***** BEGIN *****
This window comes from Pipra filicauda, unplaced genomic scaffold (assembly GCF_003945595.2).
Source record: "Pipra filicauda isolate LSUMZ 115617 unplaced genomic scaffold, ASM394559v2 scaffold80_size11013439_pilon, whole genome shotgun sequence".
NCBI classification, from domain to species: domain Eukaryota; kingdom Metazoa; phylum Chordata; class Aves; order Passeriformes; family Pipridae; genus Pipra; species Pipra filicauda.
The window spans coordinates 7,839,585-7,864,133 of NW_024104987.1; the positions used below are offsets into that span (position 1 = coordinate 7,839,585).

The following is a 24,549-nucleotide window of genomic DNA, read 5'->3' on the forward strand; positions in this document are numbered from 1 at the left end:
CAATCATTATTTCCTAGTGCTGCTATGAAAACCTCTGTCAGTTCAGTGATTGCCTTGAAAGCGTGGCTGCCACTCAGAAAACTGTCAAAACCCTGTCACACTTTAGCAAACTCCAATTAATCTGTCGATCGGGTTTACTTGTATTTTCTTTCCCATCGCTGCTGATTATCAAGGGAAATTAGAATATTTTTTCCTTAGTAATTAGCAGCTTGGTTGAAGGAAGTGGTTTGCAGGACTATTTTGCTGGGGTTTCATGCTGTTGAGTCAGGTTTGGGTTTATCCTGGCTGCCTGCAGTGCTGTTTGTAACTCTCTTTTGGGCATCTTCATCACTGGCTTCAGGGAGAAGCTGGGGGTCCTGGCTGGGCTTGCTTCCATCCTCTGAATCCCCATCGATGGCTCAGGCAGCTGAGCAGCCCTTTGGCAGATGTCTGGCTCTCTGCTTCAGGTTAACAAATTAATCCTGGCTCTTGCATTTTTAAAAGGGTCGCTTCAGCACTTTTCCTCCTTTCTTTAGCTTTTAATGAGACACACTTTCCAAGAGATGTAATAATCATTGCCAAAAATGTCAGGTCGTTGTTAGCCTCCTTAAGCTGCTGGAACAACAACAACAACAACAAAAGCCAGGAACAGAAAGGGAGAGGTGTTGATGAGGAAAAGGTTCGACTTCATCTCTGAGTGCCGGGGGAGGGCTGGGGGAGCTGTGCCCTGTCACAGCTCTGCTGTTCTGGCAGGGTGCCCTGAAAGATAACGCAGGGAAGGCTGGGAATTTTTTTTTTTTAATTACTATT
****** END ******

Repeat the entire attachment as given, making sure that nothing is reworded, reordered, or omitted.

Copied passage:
This window comes from Pipra filicauda, unplaced genomic scaffold (assembly GCF_003945595.2).
Source record: "Pipra filicauda isolate LSUMZ 115617 unplaced genomic scaffold, ASM394559v2 scaffold80_size11013439_pilon, whole genome shotgun sequence".
NCBI classification, from domain to species: domain Eukaryota; kingdom Metazoa; phylum Chordata; class Aves; order Passeriformes; family Pipridae; genus Pipra; species Pipra filicauda.
The window spans coordinates 7,839,585-7,864,133 of NW_024104987.1; the positions used below are offsets into that span (position 1 = coordinate 7,839,585).

The following is a 24,549-nucleotide window of genomic DNA, read 5'->3' on the forward strand; positions in this document are numbered from 1 at the left end:
CAATCATTATTTCCTAGTGCTGCTATGAAAACCTCTGTCAGTTCAGTGATTGCCTTGAAAGCGTGGCTGCCACTCAGAAAACTGTCAAAACCCTGTCACACTTTAGCAAACTCCAATTAATCTGTCGATCGGGTTTACTTGTATTTTCTTTCCCATCGCTGCTGATTATCAAGGGAAATTAGAATATTTTTTCCTTAGTAATTAGCAGCTTGGTTGAAGGAAGTGGTTTGCAGGACTATTTTGCTGGGGTTTCATGCTGTTGAGTCAGGTTTGGGTTTATCCTGGCTGCCTGCAGTGCTGTTTGTAACTCTCTTTTGGGCATCTTCATCACTGGCTTCAGGGAGAAGCTGGGGGTCCTGGCTGGGCTTGCTTCCATCCTCTGAATCCCCATCGATGGCTCAGGCAGCTGAGCAGCCCTTTGGCAGATGTCTGGCTCTCTGCTTCAGGTTAACAAATTAATCCTGGCTCTTGCATTTTTAAAAGGGTCGCTTCAGCACTTTTCCTCCTTTCTTTAGCTTTTAATGAGACACACTTTCCAAGAGATGTAATAATCATTGCCAAAAATGTCAGGTCGTTGTTAGCCTCCTTAAGCTGCTGGAACAACAACAACAACAACAAAAGCCAGGAACAGAAAGGGAGAGGTGTTGATGAGGAAAAGGTTCGACTTCATCTCTGAGTGCCGGGGGAGGGCTGGGGGAGCTGTGCCCTGTCACAGCTCTGCTGTTCTGGCAGGGTGCCCTGAAAGATAACGCAGGGAAGGCTGGGAATTTTTTTTTTTTAATTACTATT